Solar power is a growing American success story

Hundreds of thousands of Americans have gone solar and millions more are ready to join their ranks so all of us can power our lives and our communities with clean, renewable, local energy. The barriers to solar are falling faster than ever, too, with more and more cities, states and companies adopting innovative pro-solar policies that have made solar cheaper and easier to install.

That’s why we have 10 times more solar power in the U.S. today than we did in 2010, enough to power more than 5 million homes, with another home going solar every two minutes, as of the end of 2015.

What are we up against? 

Yet just as solar is about to reach a tipping point, some utilities and other special interests want to throw new obstacles in the way. Our Solar for All campaign is working to knock those barriers out of the way so more Americans can go solar.

We’re working with our national network to urge mayors, governors and others to set ambitious solar goals and commitments, offer new solar incentives, and promote new community solar programs. And we’re mobilizing people to counter the utilities and other special interests who want to make solar more expensive and harder to install.

We’re fighting attacks

And we’re winning. In just the past year, we’ve turned back attacks on solar in Arizona, Colorado and New Mexico and won new commitments to solar in Austin and Houston, Athens and Atlanta, and New York State and California, among other places. Over the last 10 years, we’ve helped establish dozens of pro-solar programs, including the biggest: California’s Million Solar Roofs Initiative.

What can you do? 

We want you to join us by showing your support for solar. You can send an email to your local officials, write a letter to your local newspaper, attend one of our solar forums, or join us at a news conference or other special event.

Whatever you can do, the time for action is now. Solar is at a tipping point. If we keep winning more pro-solar policies, we’ll see millions more Americans go solar in the next decade, putting us on a path to a 100% renewable future. If we let utilities and other special interests get in the way, that future will remain out of reach as solar sputters and stalls.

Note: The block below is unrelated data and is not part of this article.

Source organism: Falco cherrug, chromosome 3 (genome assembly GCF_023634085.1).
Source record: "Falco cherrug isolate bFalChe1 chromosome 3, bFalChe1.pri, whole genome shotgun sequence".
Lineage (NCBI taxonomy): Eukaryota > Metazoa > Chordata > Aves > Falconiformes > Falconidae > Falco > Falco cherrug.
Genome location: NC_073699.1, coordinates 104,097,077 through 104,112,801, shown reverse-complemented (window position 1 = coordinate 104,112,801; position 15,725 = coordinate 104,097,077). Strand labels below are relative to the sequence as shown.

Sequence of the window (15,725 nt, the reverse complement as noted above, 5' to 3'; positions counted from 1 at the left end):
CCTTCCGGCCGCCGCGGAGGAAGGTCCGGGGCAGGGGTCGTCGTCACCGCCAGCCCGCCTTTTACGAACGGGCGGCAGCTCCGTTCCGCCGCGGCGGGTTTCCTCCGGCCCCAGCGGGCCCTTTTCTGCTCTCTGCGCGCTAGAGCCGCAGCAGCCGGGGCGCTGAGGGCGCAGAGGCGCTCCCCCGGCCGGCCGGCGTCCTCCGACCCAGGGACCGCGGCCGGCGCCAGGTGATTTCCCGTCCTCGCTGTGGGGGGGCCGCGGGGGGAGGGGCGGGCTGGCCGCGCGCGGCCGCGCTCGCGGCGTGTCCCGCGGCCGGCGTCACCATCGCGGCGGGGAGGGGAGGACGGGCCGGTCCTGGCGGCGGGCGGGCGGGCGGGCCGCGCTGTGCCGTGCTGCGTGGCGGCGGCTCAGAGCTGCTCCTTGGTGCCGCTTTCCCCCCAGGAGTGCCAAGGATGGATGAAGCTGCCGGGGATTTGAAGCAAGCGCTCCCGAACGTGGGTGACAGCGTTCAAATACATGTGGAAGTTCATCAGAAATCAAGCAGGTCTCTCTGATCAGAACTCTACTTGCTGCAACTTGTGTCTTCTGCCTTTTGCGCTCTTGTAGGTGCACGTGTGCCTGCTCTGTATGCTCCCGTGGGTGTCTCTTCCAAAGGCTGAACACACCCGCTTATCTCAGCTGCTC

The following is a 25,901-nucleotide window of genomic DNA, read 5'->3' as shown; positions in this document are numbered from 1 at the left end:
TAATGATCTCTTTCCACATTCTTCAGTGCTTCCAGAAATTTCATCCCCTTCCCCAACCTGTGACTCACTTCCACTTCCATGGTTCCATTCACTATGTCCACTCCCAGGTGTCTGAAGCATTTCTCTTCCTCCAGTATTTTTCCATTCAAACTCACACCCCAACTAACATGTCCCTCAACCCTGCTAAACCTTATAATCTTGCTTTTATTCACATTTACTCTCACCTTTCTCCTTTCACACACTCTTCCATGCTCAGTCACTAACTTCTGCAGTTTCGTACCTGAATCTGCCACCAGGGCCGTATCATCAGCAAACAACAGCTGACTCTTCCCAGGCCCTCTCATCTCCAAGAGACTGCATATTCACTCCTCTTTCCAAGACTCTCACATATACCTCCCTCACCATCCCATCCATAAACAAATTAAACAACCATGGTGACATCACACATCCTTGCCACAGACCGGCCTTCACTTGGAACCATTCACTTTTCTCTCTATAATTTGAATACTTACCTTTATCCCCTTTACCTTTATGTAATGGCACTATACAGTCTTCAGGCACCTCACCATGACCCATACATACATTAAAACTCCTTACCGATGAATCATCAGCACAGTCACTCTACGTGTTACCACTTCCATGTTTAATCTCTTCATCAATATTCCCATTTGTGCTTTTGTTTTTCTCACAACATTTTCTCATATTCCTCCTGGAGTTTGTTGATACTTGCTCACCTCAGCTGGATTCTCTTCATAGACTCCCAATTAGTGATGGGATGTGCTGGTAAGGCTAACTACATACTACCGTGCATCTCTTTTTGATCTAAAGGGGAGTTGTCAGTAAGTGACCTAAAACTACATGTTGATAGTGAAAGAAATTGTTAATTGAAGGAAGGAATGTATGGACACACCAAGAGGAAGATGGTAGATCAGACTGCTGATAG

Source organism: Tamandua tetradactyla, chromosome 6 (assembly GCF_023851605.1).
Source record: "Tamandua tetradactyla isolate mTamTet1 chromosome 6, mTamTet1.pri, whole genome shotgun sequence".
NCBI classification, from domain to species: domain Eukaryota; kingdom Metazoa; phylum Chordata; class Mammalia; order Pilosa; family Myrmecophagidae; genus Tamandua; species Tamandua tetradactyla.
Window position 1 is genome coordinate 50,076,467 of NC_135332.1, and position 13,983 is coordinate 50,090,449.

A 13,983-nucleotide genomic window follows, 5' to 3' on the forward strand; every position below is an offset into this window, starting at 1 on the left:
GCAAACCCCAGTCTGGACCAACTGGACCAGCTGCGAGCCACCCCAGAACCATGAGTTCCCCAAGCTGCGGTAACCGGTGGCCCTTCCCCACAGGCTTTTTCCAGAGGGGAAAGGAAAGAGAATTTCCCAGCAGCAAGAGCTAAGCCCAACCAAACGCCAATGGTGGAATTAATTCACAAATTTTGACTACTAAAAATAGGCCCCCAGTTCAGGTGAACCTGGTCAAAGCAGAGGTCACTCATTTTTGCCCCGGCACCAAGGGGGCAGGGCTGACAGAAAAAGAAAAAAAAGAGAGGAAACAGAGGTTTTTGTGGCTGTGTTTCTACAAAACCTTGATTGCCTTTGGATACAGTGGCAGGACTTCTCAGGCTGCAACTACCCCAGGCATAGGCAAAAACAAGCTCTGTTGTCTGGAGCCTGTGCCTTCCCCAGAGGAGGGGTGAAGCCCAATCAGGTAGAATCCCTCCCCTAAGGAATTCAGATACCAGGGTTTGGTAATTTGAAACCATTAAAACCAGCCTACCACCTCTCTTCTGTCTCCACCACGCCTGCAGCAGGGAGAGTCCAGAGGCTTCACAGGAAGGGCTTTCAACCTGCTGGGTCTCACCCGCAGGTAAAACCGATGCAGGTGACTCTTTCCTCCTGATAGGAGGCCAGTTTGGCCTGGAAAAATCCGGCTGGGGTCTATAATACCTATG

Together, we can achieve Solar for All

We can do this. Together, we can bring more solar power to our homes, our communities, our churches and schools, our workplaces and our lives—and leave a cleaner, healthier world for kids growing up today and future generations.

Solar For All Updates

News Release | Environment Virginia

President Obama’s Climate Plan a Clear Victory for Virginia, Future Generations

President Obama took the next step forward on global warming prevention, mitigation, and adaptation during his address at Georgetown University.

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News Release | Environment Virginia

Pres. Obama to Unveil Plan to Address Climate Change

President Obama will announce a comprehensive climate action plan on Tuesday, June 25th at 1:35 pm EST from Georgetown University.

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News Release | Environment Virginia

Environment Virginia, Congressman Jim Moran, and the BlueGreen Alliance Give Springtime Energy-Saving Tips and Tour Local Super-Efficient Home

Congressman Jim Moran, the Blue Green Alliance and local leaders joined Environment Virginia on a tour of a super-efficient home owned by Scott Sklar in Arlington, VA.   The groups outlined top tips for home and business owners to reduce their energy use and protect our environment.

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Report | Environment Virginia Research & Policy Center

Five Top Tips for Energy Spring-Cleaning

With spring-cleaning around the corner, Environment Virginia, Congressman Jim Moran, and the BlueGreen Alliance came together today to outline top tips for home and business owners to clean up their energy use and protect our environment.

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News Release | Environment Virginia

Over 60 attend Alexandria Town Hall Meeting on Climate

On March 13, over sixty activists and concerned citizens attended a Climate Legacy Town Hall meeting in Old Town Alexandria sponsored by Environment Virginia and the Sierra Club.

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